Despite the economic difficulties faced in our current climate, Peugeot has chosen to pursue several motor sport activities in 2009 including the overriding objective of winning LeMans.
Following the appointment of Olivier Quesnel to the helm of Peugeot (Motor) Sport, the brand is determined to move forward from the disappointment of 2008 where it came so close to winning the Le Mans 24 Hours with the 908 HDi FAP.
The entire team is today fully focused on this year’s programme, beginning with its efforts to iron out the shortcomings that handicapped its bid for victory last year at Le Mans. These areas include optimisation of the traction control system, preventing the radiators from getting choked up and improvements to the fitment of the wheels with a view facilitating their replacement by the mechanics. Meanwhile, it has been a case of adapting the 908 to the latest ACO regulations which target a significant curbing of performance.
“The engine settings have been completely revised to take onboard the new air restrictor dimensions and the lower turbo pressure which has resulted in a fall in power of approximately 10 per cent,” explains Peugeot Sport’s Technical Director Bruno Famin. “Significant work has gone into the 908’s aerodynamics, too, in order to re-optimise the car’s balance following the notable reduction in the width of rear wings which has been cut from two to 1.60 metres. We are also continuing with development work aimed at putting air-conditioning in the cockpit with a view to ensuring that the temperature inside the car stays within the regulatory threshold.
“At the same time, we are working on enhancing the car’s performance potential. This includes ongoing work on weight reduction in a bid to get close to the minimum limit, even with air conditioning, as well as optimisation of the diesel engine’s combustion, particulate filters (in association with Dow) and fuel injection (with Bosch), plus research into defining best possible chassis/tyre package (with Michelin).”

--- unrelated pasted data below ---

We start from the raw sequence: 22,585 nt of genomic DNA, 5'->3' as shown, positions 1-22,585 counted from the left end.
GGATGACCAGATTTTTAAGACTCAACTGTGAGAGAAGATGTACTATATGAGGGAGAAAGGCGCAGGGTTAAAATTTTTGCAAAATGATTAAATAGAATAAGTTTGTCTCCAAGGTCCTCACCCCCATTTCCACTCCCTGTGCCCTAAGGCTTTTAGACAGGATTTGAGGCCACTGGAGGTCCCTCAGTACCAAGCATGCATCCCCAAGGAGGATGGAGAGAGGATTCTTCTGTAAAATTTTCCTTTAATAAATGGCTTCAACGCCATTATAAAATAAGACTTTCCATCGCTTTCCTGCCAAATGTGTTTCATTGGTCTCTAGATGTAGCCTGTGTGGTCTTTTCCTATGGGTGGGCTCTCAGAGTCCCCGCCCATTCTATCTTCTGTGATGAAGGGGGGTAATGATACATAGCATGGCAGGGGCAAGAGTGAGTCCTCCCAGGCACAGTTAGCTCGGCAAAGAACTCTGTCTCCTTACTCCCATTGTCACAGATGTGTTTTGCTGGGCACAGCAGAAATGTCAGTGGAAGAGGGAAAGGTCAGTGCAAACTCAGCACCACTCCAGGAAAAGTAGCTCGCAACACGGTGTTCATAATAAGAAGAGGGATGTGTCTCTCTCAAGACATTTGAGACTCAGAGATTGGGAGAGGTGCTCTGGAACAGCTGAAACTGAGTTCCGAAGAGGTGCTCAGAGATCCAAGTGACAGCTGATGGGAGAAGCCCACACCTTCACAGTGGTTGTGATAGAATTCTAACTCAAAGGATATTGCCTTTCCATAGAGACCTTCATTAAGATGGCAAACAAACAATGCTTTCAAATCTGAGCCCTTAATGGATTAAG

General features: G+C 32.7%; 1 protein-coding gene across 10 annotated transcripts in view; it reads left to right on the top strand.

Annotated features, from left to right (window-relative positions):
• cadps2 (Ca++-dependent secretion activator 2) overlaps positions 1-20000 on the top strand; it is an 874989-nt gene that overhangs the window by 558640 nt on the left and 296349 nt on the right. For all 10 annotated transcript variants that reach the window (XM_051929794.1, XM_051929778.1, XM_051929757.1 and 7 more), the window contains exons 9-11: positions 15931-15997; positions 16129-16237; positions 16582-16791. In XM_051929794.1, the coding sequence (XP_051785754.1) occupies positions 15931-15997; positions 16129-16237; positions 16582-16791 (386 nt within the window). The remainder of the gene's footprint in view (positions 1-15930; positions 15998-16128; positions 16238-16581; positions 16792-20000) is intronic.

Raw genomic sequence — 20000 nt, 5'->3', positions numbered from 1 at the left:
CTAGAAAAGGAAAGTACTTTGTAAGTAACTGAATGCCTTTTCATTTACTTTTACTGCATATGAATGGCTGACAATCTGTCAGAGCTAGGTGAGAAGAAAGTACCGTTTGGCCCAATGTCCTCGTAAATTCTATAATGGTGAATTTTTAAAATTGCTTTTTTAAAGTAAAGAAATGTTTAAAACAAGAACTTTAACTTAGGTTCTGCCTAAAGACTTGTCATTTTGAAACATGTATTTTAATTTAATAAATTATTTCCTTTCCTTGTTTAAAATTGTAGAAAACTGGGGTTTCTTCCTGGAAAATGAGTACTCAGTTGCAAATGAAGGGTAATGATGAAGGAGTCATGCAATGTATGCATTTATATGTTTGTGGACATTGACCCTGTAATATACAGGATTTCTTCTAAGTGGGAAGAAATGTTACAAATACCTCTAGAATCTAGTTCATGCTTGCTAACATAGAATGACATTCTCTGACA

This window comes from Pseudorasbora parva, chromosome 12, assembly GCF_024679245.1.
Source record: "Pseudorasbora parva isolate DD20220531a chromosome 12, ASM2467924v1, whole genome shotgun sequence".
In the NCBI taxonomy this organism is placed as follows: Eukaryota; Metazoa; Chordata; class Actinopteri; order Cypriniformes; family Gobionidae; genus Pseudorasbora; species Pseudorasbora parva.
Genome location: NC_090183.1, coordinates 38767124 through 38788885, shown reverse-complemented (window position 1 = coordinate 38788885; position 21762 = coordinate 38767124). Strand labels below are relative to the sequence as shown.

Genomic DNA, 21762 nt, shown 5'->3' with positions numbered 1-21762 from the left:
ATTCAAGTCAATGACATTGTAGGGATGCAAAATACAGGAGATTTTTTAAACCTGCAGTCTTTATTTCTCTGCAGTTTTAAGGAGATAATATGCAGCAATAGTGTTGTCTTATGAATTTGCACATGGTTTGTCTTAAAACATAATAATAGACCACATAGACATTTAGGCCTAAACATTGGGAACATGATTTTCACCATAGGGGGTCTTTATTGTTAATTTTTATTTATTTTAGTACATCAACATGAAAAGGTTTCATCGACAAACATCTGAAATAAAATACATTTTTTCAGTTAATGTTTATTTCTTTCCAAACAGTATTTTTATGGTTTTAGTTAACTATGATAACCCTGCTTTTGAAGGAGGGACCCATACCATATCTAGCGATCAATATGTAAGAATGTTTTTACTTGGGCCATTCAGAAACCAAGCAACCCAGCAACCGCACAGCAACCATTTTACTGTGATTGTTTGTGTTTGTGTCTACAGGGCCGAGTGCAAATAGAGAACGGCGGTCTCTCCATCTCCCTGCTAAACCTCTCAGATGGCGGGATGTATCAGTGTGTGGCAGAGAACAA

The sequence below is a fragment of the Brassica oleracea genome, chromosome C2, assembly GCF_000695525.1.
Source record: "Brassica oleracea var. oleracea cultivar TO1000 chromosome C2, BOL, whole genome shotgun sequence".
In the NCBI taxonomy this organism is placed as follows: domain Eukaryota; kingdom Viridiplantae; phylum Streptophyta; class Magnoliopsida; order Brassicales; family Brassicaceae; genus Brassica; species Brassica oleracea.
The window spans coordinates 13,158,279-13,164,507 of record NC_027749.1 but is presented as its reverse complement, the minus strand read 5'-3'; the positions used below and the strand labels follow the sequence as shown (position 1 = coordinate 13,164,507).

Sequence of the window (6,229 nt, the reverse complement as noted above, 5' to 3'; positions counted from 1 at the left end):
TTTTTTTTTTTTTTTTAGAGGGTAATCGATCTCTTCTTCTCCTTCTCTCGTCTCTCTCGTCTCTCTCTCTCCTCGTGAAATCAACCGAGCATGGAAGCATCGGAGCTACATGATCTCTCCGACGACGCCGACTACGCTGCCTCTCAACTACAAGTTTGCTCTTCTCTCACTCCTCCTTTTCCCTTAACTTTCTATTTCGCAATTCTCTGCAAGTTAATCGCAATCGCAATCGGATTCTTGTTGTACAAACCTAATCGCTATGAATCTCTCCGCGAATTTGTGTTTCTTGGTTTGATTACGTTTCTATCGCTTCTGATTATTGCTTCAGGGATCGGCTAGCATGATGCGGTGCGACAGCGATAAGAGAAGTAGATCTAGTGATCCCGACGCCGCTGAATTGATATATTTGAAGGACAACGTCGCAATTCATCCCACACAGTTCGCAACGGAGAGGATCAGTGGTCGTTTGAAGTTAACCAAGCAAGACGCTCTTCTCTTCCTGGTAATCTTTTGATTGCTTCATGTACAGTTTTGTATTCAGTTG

“Our busy test programme notably includes endurance simulation tests at a variety of circuits, and we will take part in two races upstream of Le Mans which will serve as fullscale dress rehearsals for everyone in the team,” Mr Quesnel explains. “We have consequently chosen to compete in March’s 12 Hours of Sebring, which is the opening round of the American Le Mans Series, with two cars and six drivers. We will then take three cars in Belgium for the 1,000km of Spa- Francorchamps in May (8-10). We haven’t yet decided what our programme after the Le Mans 24 Hours will be.
“We are looking at the different options to ensure the best possible exposure for the brand in promotional and media coverage terms, and also as a function of the level of competition. Last but not least, the livery of the 908 HDi FAP has changed. All the cars will now be predominantly blue, with the cockpit covered in a reflective chromelike aluminium covering aimed at keeping the temperature inside the car to a minimum. This endurance programme is only possible thanks to the assistance of our partners.”